The plain language of the will and the Trust, construed together, evidences an intent to pay administration costs and expenses, allowances, and claims allowed in the estate of either settlor, or if there was no estate subject to probate administration, to pay all expenses, allowances, and claims related to the non-probate estate before triggering any specific conveyance of Maurice Wicklund's mineral interests. The language creating a revocable trust during the lifetime of both settlors, or during the lifetime of the surviving settlor further evidences the settlors' intent to provide for a surviving settlor during his or her lifetime. The plain language distributed upon his death, the plain language of the will and the Trust permits the settlors, or the surviving settlor, to use the property in the Trust for their benefit and at their
discretion during their lifetime. The Trust language pertaining to the mineral interests does not explicitly require distribution upon Maurice Wicklund's death; rather, the language for the minerals refers to the disposition of " [a]ny and all interest of settlor, or either of the persons herein designated as settlor, or this trust." We construe the language of the Trust, as a whole, to evidence an intent to subject the mineral interests to the Trust provisions during the lifetime of the surviving settlor, including the language authorizing the trustee to distribute the original investment together with additions and accumulations in accordance with the Trust and as directed by the persons designated as settlor or the surviving settlor and the language directing the trustee to pay all expenses of administration, allowances, and claims allowed in the probate estate or non-probate estate of either of the persons designated as settlor.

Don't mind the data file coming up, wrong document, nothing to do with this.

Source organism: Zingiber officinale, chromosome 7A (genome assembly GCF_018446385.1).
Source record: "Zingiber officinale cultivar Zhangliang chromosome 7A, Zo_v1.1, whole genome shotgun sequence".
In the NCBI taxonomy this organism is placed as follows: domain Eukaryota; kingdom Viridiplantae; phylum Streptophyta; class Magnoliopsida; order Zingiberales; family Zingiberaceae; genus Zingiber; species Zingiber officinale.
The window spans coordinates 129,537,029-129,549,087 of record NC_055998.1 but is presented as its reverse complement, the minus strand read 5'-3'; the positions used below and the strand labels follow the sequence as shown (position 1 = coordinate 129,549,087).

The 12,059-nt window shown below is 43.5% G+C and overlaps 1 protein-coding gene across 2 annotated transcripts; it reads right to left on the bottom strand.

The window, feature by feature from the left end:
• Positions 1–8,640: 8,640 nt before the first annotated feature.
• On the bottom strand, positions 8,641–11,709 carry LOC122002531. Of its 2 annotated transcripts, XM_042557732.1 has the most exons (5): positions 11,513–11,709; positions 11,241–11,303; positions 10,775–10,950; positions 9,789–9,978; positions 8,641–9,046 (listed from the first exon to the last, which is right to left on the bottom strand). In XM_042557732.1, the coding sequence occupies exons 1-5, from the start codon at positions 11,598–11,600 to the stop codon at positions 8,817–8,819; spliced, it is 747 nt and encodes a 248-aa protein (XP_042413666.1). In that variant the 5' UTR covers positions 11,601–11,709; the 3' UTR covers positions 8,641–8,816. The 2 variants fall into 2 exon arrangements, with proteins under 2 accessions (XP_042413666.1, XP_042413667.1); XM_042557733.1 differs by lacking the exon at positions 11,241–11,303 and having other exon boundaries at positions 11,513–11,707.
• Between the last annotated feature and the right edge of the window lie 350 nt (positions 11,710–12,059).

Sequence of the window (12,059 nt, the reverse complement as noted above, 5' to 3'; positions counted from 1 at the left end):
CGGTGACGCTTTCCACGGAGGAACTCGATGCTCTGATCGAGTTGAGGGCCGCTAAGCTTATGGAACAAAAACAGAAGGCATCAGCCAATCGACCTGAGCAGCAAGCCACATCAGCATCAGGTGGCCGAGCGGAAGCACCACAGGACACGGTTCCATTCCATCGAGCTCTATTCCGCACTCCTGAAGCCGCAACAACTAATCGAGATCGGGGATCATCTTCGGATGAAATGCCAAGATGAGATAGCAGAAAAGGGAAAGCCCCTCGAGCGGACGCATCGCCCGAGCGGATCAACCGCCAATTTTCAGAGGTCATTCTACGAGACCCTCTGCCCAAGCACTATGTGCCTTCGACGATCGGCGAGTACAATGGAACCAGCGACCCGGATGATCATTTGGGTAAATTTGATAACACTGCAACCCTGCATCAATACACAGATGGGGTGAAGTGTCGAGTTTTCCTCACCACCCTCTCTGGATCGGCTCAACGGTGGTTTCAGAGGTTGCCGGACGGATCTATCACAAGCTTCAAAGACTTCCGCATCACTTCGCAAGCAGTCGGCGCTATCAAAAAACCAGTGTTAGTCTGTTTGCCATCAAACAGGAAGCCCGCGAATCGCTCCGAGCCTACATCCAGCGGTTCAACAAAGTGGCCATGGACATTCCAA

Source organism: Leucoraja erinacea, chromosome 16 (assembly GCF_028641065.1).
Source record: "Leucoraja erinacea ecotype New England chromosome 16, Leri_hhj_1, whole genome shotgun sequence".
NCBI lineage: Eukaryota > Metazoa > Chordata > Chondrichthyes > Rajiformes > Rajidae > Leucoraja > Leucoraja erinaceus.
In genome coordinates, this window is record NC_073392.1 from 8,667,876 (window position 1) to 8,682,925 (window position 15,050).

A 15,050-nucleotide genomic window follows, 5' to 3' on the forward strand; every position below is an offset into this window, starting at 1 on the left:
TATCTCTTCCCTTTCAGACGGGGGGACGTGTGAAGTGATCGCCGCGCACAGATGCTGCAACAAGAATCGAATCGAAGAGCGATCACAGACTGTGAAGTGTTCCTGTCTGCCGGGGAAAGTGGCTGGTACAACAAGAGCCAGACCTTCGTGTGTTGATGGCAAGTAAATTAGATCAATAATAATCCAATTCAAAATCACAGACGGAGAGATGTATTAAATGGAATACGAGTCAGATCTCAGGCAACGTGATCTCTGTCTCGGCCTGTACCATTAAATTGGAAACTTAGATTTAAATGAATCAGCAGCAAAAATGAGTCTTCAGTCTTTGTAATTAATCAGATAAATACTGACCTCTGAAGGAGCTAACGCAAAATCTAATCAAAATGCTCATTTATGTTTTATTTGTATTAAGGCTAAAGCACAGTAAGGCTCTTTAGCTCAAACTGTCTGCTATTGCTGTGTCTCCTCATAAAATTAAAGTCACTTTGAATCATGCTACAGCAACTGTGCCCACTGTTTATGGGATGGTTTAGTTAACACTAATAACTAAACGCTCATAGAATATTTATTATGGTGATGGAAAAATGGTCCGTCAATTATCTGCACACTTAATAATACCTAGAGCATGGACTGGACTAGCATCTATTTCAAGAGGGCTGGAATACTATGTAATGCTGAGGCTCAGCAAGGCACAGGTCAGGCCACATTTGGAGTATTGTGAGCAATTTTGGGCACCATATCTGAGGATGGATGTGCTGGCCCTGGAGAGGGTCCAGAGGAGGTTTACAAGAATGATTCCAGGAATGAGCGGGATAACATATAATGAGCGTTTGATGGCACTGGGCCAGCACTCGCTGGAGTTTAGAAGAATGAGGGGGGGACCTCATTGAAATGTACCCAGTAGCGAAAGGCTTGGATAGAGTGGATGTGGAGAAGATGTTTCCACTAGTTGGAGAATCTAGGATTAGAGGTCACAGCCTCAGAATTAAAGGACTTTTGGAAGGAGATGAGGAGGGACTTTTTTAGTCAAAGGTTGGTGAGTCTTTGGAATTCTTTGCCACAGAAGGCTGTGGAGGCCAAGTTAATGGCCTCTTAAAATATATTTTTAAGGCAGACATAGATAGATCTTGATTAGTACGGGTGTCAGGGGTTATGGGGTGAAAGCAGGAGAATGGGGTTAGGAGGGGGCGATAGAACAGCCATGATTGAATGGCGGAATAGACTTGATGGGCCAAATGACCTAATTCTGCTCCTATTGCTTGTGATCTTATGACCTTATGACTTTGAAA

Id. at ¶ ¶ 15-16. We affirmed the district court's award to Betty Wicklund of $20,000 for a homestead allowance, $24,000 for a family allowance, and $13,000 for an exempt property allowance. Id. at ¶ ¶ 1, 27-29. We concluded, however, the court's findings were not adequate to understand the rationale for its decision on her claim against her husband's estate for an elective share, administration costs, and personal representative fees, and we remanded for further findings on those issues. Id. at ¶ ¶ 1, 24-25, 32-33.
[¶6] After an evidentiary hearing on remand, the district court determined Betty Wicklund was entitled to: (1) $52,911.32 for her elective share; (2) $53,411.03 for attorney fees and administration costs; (3) $10,000 for personal representative fees; and (4) $15,414 for funeral and last illness expenses. Because the total monetary award to Betty Wicklund for statutory allowances and expenses exceeded the value of Maurice Wicklund's estate at his death, as found by the district court to be $138,500, the court again distributed the mineral interests to Betty Wicklund in-kind.
[¶7] The district court had jurisdiction under N.D. Const. art. VI, § 8, and N.D.C.C. § § 27-05-06 and 30.1-02-02. The appeal is timely under N.D.R.App.P. 4(a). This Court has jurisdiction under N.D. Const. art. VI, § § 2 and 6, ...